It proved the key to overhauling Ferrari, which had previously built its success on Bridgestone tyres which were fast but fragile compared to the Michelins.
“I think these things never tend to be one dimensional, but I think the Michelin tyres were very important,” says Bell. “We were able to develop the car around the tyre and the tyre around the car, which crucially I don’t think Ferrari were able to replicate”.
Tyres were behind Ferrari’s only victory of the 2005 season: the infamous United States Grand Prix at Indianapolis where a failure of Ralf Schumacher’s Michelin tyre in the banked Turn 13 led to Michelin teams withdrawing from the race and only six cars taking the grid to the clear displeasure of the crowd.
“Indianapolis was a really sad moment for Formula 1,” says Bell. “I think we all learnt a lot from the event. It certainly didn’t do the sport’s reputation in America any good, for such a debacle to occur at an epicentre of American motorsport like Indianapolis”. Indeed, Formula 1 only returned to America in 2012, at the Circuit of the Americas track in Austin, Texas.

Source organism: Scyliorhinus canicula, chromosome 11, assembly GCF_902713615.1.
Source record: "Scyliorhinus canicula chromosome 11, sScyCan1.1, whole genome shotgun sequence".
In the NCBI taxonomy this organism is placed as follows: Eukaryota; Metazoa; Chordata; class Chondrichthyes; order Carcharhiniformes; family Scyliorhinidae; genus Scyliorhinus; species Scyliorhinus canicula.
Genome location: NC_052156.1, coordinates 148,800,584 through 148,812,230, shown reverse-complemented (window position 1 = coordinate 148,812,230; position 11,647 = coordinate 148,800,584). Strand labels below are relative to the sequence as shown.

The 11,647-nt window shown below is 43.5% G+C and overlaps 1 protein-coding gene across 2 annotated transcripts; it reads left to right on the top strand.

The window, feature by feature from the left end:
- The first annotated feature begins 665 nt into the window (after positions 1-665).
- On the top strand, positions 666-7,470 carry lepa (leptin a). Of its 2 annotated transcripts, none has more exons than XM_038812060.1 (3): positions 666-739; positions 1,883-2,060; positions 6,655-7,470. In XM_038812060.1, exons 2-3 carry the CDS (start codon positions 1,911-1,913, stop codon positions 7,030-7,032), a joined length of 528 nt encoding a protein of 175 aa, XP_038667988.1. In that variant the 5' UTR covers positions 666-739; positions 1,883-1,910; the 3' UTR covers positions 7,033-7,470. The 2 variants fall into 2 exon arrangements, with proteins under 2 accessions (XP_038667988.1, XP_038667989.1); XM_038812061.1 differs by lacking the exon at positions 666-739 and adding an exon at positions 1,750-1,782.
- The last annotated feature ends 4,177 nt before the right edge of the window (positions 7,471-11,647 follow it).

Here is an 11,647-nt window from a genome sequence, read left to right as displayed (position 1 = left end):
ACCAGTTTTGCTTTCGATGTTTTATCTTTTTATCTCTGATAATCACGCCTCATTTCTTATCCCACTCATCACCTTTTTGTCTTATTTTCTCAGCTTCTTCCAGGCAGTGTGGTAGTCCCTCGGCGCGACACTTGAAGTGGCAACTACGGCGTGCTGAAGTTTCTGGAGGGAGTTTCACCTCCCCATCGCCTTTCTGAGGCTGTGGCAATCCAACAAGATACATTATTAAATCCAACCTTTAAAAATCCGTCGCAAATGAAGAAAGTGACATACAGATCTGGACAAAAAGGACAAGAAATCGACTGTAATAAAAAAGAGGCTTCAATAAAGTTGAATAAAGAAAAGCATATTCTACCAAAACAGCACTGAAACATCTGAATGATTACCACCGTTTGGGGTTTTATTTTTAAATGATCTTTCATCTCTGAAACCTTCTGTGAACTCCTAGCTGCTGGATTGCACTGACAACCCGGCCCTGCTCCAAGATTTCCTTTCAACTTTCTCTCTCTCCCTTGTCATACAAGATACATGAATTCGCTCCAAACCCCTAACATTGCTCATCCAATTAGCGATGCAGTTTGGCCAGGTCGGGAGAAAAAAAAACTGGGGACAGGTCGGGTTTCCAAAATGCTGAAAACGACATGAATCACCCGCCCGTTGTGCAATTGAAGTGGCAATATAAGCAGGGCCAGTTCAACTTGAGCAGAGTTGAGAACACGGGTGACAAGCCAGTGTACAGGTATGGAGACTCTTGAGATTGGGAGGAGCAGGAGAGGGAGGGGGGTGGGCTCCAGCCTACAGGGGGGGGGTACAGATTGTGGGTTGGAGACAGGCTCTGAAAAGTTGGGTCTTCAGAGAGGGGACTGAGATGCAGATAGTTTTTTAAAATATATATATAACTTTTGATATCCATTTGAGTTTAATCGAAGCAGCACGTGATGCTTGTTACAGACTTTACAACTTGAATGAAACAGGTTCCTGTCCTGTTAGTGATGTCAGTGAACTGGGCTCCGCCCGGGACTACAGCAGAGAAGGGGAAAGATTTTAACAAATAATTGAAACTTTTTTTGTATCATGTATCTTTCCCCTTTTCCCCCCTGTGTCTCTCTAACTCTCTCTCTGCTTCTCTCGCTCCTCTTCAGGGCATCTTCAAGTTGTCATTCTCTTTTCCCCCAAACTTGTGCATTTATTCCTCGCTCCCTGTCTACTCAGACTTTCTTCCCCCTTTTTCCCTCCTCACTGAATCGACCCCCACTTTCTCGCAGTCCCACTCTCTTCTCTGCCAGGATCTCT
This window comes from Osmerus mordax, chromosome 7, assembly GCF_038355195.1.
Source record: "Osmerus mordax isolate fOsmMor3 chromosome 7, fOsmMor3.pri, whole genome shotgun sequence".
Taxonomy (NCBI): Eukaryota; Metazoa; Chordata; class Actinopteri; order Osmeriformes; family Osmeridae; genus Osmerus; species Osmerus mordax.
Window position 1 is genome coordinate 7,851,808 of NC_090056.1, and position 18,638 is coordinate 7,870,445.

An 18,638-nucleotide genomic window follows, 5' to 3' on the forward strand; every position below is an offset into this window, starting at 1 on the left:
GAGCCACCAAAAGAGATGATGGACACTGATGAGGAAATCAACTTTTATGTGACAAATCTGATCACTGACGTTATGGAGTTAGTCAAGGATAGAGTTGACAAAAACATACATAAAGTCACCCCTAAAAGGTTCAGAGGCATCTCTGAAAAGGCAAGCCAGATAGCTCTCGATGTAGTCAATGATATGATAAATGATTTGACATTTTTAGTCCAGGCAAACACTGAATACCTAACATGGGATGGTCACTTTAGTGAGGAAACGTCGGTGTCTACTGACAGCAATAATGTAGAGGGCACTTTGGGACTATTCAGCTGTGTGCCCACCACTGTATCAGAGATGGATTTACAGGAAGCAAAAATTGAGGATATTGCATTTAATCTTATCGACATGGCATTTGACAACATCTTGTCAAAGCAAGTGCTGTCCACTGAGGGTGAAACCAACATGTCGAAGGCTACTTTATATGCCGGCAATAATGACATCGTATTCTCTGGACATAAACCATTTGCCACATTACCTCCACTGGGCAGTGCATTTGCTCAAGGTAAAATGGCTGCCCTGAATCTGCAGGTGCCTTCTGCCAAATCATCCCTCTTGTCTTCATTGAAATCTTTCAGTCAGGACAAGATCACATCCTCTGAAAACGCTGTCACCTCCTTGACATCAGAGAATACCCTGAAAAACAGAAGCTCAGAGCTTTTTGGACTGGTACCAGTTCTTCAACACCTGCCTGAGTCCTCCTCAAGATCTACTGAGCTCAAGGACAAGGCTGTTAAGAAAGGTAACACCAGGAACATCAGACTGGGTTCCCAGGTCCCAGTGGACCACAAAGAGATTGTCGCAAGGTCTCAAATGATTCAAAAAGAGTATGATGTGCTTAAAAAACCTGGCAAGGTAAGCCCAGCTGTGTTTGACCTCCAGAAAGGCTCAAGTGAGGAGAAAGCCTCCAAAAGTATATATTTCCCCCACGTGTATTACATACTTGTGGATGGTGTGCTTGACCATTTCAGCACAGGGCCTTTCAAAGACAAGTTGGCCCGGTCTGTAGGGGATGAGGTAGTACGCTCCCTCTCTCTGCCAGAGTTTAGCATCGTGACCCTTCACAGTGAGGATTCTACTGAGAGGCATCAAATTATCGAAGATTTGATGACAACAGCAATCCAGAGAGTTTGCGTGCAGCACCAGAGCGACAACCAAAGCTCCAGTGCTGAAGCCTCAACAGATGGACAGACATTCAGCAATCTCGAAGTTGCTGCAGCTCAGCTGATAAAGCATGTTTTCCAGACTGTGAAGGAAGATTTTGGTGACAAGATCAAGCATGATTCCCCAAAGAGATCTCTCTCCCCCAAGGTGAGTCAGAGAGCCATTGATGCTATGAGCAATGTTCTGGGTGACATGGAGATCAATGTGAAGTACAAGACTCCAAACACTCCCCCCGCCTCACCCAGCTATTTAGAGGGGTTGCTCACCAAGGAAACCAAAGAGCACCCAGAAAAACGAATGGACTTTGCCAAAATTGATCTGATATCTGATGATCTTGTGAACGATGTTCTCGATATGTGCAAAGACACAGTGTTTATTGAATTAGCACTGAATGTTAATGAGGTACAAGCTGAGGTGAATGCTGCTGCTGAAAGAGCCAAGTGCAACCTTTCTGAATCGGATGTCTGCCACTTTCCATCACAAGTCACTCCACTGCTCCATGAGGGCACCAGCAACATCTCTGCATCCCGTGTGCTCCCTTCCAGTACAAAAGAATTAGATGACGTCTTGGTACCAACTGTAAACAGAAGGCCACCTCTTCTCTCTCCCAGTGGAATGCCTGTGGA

With Ferrari deemed not a threat in 2005, Bell’s attention was firmly on McLaren, which he concedes was often faster than the R25. Alonso won the title with two races to go but the Constructors’ Championship battle went down to the wire at the last race of the season.
“McLaren were absolutely the team to watch out for during the season. They arguably had the faster car, but they let themselves down over the reliability of the car and its driveability. They were the real challengers that year and to topple them, considering their heritage and that it went right down to the wire, it was hugely satisfying”.